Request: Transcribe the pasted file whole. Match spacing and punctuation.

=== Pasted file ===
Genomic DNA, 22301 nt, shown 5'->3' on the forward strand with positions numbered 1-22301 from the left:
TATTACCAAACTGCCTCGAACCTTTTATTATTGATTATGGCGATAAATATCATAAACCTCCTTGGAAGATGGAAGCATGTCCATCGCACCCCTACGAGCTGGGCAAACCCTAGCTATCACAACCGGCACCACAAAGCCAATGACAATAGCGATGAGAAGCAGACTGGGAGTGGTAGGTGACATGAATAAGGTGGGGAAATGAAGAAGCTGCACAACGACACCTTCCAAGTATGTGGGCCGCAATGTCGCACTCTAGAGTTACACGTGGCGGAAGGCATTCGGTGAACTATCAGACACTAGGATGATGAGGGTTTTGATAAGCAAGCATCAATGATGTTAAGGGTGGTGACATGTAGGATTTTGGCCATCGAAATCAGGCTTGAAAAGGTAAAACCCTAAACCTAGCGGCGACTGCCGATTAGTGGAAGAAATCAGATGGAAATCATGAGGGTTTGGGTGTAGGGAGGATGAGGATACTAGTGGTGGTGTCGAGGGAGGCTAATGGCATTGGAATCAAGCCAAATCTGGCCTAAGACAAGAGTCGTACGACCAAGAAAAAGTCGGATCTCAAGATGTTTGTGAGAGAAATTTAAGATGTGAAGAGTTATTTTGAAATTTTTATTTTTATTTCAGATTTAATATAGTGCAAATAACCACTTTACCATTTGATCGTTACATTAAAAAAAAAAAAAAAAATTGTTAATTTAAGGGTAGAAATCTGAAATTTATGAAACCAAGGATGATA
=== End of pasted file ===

Genomic DNA, 22301 nt, shown 5'->3' on the forward strand with positions numbered 1-22301 from the left:
TATTACCAAACTGCCTCGAACCTTTTATTATTGATTATGGCGATAAATATCATAAACCTCCTTGGAAGATGGAAGCATGTCCATCGCACCCCTACGAGCTGGGCAAACCCTAGCTATCACAACCGGCACCACAAAGCCAATGACAATAGCGATGAGAAGCAGACTGGGAGTGGTAGGTGACATGAATAAGGTGGGGAAATGAAGAAGCTGCACAACGACACCTTCCAAGTATGTGGGCCGCAATGTCGCACTCTAGAGTTACACGTGGCGGAAGGCATTCGGTGAACTATCAGACACTAGGATGATGAGGGTTTTGATAAGCAAGCATCAATGATGTTAAGGGTGGTGACATGTAGGATTTTGGCCATCGAAATCAGGCTTGAAAAGGTAAAACCCTAAACCTAGCGGCGACTGCCGATTAGTGGAAGAAATCAGATGGAAATCATGAGGGTTTGGGTGTAGGGAGGATGAGGATACTAGTGGTGGTGTCGAGGGAGGCTAATGGCATTGGAATCAAGCCAAATCTGGCCTAAGACAAGAGTCGTACGACCAAGAAAAAGTCGGATCTCAAGATGTTTGTGAGAGAAATTTAAGATGTGAAGAGTTATTTTGAAATTTTTATTTTTATTTCAGATTTAATATAGTGCAAATAACCACTTTACCATTTGATCGTTACATTAAAAAAAAAAAAAAAAATTGTTAATTTAAGGGTAGAAATCTGAAATTTATGAAACCAAGGATGATA